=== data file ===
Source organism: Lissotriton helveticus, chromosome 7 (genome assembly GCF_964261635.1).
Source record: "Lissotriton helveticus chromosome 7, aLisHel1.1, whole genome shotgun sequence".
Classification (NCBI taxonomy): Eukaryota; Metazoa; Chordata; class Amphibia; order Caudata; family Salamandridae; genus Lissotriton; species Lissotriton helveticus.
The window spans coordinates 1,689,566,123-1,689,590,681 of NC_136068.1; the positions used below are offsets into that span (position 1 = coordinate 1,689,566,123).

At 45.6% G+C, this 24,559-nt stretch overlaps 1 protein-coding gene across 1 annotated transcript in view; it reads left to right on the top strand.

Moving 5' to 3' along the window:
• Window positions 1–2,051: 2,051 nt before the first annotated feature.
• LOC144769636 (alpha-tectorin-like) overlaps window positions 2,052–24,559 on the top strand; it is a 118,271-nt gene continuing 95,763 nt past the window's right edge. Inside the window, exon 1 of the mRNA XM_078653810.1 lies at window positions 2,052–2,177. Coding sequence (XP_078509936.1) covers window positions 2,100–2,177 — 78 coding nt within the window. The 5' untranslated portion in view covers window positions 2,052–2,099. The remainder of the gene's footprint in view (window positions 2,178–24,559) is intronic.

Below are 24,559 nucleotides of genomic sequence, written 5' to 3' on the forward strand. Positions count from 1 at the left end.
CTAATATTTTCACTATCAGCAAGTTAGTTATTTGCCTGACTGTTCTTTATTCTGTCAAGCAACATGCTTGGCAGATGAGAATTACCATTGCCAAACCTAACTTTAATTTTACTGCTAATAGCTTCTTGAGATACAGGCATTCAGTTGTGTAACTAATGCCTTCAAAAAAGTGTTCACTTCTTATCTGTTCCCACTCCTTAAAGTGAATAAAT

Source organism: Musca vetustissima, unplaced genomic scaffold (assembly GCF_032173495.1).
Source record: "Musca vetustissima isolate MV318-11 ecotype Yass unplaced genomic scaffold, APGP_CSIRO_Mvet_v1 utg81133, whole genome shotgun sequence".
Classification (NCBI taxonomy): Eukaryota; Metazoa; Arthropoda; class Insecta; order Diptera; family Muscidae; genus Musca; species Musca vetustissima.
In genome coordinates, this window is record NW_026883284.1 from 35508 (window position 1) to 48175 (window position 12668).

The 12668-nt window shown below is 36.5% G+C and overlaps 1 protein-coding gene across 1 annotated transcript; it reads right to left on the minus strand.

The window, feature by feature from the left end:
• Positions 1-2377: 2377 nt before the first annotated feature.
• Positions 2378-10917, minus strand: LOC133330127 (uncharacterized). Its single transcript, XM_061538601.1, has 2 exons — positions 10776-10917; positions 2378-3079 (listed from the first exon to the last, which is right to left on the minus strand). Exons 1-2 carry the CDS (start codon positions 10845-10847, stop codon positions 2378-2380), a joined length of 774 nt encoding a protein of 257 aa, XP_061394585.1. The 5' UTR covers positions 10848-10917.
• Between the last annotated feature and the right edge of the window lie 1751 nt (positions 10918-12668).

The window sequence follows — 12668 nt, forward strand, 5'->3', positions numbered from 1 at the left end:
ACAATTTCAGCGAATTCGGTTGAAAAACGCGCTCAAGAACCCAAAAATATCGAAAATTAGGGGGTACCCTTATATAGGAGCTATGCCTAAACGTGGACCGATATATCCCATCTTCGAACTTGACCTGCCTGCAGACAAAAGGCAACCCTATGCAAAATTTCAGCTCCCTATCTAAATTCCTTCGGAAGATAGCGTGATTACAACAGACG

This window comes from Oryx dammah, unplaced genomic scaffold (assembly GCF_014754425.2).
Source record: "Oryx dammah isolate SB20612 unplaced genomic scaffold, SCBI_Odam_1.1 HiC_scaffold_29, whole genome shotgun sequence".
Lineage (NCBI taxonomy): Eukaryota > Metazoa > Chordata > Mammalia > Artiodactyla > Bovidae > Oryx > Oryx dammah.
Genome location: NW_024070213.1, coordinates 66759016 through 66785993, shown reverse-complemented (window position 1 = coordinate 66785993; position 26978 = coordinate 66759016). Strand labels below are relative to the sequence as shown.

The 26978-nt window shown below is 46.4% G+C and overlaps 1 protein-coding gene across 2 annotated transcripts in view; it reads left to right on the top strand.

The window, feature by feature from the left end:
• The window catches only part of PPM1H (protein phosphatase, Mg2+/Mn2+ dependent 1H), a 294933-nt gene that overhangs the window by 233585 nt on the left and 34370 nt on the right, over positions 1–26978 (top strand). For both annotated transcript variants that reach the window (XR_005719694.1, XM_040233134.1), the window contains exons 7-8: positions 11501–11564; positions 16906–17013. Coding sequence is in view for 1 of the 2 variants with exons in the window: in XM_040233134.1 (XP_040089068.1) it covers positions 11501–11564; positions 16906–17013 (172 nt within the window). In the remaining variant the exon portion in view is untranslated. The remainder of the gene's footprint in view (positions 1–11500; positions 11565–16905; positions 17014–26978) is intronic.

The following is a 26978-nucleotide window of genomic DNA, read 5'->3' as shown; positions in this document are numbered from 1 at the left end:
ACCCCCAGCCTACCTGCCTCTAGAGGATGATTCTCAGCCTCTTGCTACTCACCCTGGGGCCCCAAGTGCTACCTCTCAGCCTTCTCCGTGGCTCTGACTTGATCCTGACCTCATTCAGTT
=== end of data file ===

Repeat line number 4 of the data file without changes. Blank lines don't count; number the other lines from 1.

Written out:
The window spans coordinates 1,689,566,123-1,689,590,681 of NC_136068.1; the positions used below are offsets into that span (position 1 = coordinate 1,689,566,123).